Defining Standards--VITA 42: Switched Mezzanine Card (XMC) Picks Up Speed

Low-profile mezzanine cards are an important accessory for embedded computing systems. XMC (VITA 42) is a popular mezzanine based on switched protocol technologies. The standard recently went through a revision update. This article reviews the changes made to the standard.

Technobox, Inc. advanced 32-channel RS485/422 XMC (P/N 8643). Photo courtesy of Technobox, Inc.

The Switched Mezzanine Card (XMC) standard, also known as VITA 42, provides a broad base for traditional high-speed, switched interconnect mezzanine cards. The XMC standard was recently revised to ANSI/VITA 42.0-2021, benefiting mezzanine and carrier card applications that utilize higher higher-speed interface specifications.

“XMC offers flexibility and scalability for routing high-speed protocols in a number of popular rugged computing form factors,” said Burrell Best, SI industry standards manager at Samtec. “The latest ANSI/VITA 42.0-2021 revision features several enhancements enabling support for multi-gigabit protocols in next-generation XMC applications. Additionally, new resources simplify implementation of the electromechanical interface between carrier cards and mezzanines.” This revision effort was led by Samtec with the help of several other VITA members.

XMC is the latest generation of low-profile mezzanine card standards based on the popular PMC standard. These revisions extend the performance and utility of the standard for the most demanding applications.

XMCs are widely used in applications where the carrier board has high limitations, from 3U/6U slot cards such as VME, VPX, and CompactPCI to motherboards and custom form factors. Many suppliers use a variety of carriers and XMCs that can be quickly combined into a wide range of products for specific applications. This “building-block” approach facilitates a very quick time-to-market strategy.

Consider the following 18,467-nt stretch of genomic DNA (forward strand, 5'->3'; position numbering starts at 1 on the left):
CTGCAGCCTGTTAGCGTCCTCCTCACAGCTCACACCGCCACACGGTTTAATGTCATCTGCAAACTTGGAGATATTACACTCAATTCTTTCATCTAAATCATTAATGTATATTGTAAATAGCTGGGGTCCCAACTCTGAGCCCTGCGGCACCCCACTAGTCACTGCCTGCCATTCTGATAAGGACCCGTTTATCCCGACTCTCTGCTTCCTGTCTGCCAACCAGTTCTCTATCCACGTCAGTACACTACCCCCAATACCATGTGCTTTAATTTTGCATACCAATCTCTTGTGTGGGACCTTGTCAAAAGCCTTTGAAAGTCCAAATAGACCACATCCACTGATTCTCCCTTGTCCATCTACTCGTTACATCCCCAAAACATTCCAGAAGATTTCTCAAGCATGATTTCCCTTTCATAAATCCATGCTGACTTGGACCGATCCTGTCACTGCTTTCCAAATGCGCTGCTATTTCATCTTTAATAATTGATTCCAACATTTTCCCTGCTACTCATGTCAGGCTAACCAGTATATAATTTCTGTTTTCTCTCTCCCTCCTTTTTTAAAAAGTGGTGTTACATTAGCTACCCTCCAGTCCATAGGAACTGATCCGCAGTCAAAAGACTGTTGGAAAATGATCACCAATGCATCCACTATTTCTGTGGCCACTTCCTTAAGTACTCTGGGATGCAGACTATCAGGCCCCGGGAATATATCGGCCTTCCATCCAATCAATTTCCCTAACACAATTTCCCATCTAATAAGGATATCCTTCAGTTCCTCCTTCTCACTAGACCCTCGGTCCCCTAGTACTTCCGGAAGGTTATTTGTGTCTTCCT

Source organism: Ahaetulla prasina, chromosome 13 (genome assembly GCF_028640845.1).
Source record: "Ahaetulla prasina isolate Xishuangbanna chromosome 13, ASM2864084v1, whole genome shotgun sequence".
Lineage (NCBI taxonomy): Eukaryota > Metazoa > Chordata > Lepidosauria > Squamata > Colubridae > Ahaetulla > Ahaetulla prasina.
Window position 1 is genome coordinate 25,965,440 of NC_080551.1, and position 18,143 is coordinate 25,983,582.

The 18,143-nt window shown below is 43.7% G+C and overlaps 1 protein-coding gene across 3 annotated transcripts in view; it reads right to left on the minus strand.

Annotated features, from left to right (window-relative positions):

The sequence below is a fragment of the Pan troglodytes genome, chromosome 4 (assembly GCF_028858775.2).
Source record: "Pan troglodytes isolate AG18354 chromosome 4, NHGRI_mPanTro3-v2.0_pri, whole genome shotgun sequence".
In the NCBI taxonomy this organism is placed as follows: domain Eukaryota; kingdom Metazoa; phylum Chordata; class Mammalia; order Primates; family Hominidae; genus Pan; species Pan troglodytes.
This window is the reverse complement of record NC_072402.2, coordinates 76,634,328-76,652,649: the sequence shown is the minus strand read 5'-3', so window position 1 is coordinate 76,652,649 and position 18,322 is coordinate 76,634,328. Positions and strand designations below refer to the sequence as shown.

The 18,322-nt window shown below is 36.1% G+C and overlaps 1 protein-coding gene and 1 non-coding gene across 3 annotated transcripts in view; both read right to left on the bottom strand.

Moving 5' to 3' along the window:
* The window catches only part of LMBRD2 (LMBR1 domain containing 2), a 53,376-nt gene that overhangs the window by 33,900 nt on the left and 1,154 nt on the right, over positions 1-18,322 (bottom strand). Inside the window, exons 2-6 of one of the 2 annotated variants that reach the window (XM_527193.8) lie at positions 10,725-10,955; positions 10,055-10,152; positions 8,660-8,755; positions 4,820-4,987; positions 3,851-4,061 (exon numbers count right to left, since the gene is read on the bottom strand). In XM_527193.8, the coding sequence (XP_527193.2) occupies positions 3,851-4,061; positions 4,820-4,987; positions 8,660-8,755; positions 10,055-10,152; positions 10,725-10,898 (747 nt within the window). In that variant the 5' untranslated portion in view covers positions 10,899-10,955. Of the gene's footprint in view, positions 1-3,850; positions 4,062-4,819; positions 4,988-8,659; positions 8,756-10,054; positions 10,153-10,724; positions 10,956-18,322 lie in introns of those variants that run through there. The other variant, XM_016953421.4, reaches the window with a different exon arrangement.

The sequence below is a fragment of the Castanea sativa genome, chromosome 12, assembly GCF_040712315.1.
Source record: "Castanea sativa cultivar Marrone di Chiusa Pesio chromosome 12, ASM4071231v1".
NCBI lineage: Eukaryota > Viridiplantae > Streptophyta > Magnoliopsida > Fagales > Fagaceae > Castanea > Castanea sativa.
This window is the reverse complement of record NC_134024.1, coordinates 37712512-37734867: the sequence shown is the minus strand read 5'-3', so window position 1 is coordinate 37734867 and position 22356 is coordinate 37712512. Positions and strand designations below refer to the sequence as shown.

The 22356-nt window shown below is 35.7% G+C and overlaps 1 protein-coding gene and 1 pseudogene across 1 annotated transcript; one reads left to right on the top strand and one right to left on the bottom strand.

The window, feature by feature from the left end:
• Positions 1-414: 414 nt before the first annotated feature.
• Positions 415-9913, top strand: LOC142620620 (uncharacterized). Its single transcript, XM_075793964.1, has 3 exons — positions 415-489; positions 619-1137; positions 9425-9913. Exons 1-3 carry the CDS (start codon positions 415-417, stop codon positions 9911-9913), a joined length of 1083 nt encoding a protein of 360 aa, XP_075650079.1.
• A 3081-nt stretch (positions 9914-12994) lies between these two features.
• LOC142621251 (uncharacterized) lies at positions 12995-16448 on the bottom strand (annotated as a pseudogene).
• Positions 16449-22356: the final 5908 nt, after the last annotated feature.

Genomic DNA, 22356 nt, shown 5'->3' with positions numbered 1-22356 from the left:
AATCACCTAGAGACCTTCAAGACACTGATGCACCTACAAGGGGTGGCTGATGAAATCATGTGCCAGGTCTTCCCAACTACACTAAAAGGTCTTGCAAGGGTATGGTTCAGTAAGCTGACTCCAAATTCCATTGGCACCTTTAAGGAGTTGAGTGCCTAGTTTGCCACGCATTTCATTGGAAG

The XMC connector’s original electrical footprint has been revised to a more efficient “via-in-pad” design, allowing for a higher level of performance, while still being backwards compatible.

Improved figures have been added throughout the standard document to improve readability. Several new figures provide guidance to better understand the mechanical interface between XMC mezzanine and carrier cards.

Information concerning air and conduction cooling, as well as PMC connector use, was updated. This revision mentions the VITA 61.0 XMC 2.0 standard based on VITA 42 and also introduces the proposed VITA 88.0 XMC+ next-gen mezzanine standard. VITA 88.0 utilizes an alternate, ruggedized, higher-speed mezzanine interconnect compatible with the VITA 42 electrical footprint.

An “XMC Informative Design Guide” has been added to provide support when developing high-speed XMC mezzanine and carrier cards. XMC mezzanine and host board design considerations, trace length recommendations, and loss budget estimations for PCI Express are presented in this guide. The intention is to provide the designer an informative reference, and also to highlight a range of design choices that are important to consider when designing high-speed interfaces.

The entire standard has been reformatted to use current VITA standards requirement terminology. VITA standards are also starting to include basic guidance on compliance and verification methods, which have been added to the ANSI/VITA 42.0-2021 standard in section 2. A product’s performance must be verified to all requirements listed in applicable rule(s) in order to claim compliance to a standard. The Verification Method List consists of one or more of the following:

  • Inspection
  • Demonstration
  • Analysis
  • Test
  • Verification Not Required
  • Root or reference standard test applies

Some of the appendices have been moved into the main body of the standard, as they contain requirements that must be met.